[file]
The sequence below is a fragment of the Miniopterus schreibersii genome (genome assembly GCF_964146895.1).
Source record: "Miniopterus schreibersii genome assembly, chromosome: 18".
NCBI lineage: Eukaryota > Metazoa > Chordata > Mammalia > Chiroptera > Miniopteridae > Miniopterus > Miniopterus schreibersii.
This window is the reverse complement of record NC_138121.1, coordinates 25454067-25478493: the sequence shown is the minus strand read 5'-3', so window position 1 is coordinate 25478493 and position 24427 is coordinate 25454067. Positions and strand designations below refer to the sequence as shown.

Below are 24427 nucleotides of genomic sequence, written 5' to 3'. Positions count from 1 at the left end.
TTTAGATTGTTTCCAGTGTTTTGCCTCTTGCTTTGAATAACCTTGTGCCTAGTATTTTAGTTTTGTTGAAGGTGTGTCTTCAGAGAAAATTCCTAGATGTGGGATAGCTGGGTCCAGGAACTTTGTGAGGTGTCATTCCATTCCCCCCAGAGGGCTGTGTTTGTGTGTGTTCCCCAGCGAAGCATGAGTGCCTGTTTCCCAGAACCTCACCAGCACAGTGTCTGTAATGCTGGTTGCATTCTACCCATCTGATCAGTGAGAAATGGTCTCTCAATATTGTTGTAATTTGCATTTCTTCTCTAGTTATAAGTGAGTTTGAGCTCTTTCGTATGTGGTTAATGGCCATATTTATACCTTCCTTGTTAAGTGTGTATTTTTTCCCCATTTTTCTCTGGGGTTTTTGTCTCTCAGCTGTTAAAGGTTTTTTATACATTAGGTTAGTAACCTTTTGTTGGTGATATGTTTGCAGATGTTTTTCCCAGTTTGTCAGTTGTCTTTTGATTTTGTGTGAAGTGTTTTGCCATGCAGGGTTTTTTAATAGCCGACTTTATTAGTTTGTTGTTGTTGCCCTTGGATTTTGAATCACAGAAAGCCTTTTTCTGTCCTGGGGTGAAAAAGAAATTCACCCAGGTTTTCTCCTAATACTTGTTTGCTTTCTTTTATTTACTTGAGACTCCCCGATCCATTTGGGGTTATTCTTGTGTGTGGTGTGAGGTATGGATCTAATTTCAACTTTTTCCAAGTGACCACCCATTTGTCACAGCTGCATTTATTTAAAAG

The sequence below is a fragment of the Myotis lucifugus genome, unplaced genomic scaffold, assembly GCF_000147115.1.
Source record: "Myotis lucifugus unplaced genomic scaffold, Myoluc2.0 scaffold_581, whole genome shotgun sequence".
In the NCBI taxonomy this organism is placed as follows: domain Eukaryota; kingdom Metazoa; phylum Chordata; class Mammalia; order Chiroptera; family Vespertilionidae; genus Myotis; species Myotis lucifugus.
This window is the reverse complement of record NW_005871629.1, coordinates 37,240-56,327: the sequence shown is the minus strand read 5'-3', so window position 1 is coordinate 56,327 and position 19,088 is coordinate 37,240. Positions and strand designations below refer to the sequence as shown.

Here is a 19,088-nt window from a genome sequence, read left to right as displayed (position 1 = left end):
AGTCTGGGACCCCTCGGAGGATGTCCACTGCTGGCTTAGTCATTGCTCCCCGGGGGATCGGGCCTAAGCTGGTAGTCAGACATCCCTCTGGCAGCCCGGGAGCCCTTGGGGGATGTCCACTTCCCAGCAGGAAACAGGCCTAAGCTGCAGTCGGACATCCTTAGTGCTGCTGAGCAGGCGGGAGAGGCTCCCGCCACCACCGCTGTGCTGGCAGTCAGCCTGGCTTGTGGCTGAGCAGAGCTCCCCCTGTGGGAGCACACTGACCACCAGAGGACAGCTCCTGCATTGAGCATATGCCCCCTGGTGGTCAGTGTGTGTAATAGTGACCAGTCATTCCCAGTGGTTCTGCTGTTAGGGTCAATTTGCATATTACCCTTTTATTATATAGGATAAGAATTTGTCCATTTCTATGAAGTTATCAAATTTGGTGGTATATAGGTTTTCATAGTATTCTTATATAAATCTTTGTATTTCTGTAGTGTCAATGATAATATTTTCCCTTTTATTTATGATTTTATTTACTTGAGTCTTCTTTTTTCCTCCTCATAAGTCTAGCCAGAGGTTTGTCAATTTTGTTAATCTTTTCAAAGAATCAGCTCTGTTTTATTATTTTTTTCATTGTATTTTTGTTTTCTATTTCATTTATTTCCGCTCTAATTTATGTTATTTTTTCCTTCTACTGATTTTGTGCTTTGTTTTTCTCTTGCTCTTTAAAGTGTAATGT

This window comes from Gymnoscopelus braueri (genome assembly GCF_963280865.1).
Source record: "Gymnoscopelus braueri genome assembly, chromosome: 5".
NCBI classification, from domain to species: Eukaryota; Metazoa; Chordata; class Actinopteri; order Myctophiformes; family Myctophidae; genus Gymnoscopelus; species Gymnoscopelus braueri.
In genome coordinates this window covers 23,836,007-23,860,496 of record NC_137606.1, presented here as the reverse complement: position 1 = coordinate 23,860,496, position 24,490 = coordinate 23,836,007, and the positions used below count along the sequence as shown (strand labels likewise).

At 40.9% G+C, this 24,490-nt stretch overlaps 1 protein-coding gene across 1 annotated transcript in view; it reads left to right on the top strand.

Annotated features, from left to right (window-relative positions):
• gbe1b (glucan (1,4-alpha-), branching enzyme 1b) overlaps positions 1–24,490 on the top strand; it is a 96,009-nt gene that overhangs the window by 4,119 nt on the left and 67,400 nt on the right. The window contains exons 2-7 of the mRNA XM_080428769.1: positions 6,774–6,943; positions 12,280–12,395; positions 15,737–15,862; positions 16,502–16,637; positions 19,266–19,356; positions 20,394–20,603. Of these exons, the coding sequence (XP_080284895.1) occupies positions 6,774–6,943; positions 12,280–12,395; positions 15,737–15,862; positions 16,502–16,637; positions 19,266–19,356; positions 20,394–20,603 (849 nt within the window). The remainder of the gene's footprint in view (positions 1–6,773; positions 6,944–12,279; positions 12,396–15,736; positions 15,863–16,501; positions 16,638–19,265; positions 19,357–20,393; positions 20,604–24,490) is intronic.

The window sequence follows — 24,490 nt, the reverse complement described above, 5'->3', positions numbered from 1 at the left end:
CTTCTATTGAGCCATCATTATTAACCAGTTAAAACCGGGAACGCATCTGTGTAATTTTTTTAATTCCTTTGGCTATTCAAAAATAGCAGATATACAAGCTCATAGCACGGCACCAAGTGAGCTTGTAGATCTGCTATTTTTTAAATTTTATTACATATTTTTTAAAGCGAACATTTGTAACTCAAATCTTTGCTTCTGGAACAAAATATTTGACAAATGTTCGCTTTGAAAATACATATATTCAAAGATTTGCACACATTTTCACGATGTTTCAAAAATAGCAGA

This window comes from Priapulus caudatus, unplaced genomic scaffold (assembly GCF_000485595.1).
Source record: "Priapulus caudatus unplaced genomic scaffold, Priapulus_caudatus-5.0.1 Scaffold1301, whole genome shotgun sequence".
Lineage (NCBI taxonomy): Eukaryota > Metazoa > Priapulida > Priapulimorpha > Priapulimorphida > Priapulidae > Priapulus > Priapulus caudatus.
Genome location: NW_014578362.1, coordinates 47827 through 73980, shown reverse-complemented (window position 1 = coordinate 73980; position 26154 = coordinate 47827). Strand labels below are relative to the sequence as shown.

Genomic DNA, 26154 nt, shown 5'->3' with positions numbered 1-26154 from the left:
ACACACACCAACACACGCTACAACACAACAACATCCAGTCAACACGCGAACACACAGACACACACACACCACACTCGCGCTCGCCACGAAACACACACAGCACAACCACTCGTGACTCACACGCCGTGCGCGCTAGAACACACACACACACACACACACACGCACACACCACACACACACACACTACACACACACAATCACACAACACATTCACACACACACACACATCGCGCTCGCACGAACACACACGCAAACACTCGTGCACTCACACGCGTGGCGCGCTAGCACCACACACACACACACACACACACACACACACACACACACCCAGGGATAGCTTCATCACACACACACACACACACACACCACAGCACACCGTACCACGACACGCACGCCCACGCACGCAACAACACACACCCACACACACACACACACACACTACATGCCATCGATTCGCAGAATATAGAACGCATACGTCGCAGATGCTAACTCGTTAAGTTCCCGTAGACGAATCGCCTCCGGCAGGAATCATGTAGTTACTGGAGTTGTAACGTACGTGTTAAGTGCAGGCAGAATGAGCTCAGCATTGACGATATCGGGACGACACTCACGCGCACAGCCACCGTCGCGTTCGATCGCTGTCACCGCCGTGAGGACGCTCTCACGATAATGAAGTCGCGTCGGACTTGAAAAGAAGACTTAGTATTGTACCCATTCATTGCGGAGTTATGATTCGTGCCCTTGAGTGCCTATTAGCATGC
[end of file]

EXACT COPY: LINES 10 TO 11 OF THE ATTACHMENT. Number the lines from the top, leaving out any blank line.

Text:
This window is the reverse complement of record NW_005871629.1, coordinates 37,240-56,327: the sequence shown is the minus strand read 5'-3', so window position 1 is coordinate 56,327 and position 19,088 is coordinate 37,240. Positions and strand designations below refer to the sequence as shown.

Here is a 19,088-nt window from a genome sequence, read left to right as displayed (position 1 = left end):